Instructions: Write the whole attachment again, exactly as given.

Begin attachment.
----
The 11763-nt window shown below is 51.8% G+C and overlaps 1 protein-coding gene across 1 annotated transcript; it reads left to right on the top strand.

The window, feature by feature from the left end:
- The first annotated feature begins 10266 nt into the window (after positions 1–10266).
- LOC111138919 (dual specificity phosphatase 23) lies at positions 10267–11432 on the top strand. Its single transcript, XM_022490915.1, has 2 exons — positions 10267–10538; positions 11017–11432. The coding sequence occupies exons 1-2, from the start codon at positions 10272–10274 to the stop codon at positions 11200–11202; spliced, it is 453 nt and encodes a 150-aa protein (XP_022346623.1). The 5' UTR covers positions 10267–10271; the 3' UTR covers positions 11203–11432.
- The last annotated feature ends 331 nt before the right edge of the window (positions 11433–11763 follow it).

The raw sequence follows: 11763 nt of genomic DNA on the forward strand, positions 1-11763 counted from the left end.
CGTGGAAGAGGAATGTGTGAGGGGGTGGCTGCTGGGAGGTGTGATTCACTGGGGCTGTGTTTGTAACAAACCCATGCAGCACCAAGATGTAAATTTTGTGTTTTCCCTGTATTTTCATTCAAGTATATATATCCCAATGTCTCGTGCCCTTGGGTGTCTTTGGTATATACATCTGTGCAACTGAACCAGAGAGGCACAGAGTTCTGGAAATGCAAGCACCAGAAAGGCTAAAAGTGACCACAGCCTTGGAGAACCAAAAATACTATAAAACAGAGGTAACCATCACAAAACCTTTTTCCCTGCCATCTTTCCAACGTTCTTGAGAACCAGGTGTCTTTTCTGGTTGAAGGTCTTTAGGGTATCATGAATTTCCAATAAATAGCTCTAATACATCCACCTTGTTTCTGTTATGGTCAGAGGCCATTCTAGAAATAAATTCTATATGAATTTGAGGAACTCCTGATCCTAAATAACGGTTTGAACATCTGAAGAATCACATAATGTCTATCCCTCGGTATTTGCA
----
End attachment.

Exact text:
The 11763-nt window shown below is 51.8% G+C and overlaps 1 protein-coding gene across 1 annotated transcript; it reads left to right on the top strand.

The window, feature by feature from the left end:
- The first annotated feature begins 10266 nt into the window (after positions 1–10266).
- LOC111138919 (dual specificity phosphatase 23) lies at positions 10267–11432 on the top strand. Its single transcript, XM_022490915.1, has 2 exons — positions 10267–10538; positions 11017–11432. The coding sequence occupies exons 1-2, from the start codon at positions 10272–10274 to the stop codon at positions 11200–11202; spliced, it is 453 nt and encodes a 150-aa protein (XP_022346623.1). The 5' UTR covers positions 10267–10271; the 3' UTR covers positions 11203–11432.
- The last annotated feature ends 331 nt before the right edge of the window (positions 11433–11763 follow it).

The raw sequence follows: 11763 nt of genomic DNA on the forward strand, positions 1-11763 counted from the left end.
CGTGGAAGAGGAATGTGTGAGGGGGTGGCTGCTGGGAGGTGTGATTCACTGGGGCTGTGTTTGTAACAAACCCATGCAGCACCAAGATGTAAATTTTGTGTTTTCCCTGTATTTTCATTCAAGTATATATATCCCAATGTCTCGTGCCCTTGGGTGTCTTTGGTATATACATCTGTGCAACTGAACCAGAGAGGCACAGAGTTCTGGAAATGCAAGCACCAGAAAGGCTAAAAGTGACCACAGCCTTGGAGAACCAAAAATACTATAAAACAGAGGTAACCATCACAAAACCTTTTTCCCTGCCATCTTTCCAACGTTCTTGAGAACCAGGTGTCTTTTCTGGTTGAAGGTCTTTAGGGTATCATGAATTTCCAATAAATAGCTCTAATACATCCACCTTGTTTCTGTTATGGTCAGAGGCCATTCTAGAAATAAATTCTATATGAATTTGAGGAACTCCTGATCCTAAATAACGGTTTGAACATCTGAAGAATCACATAATGTCTATCCCTCGGTATTTGCA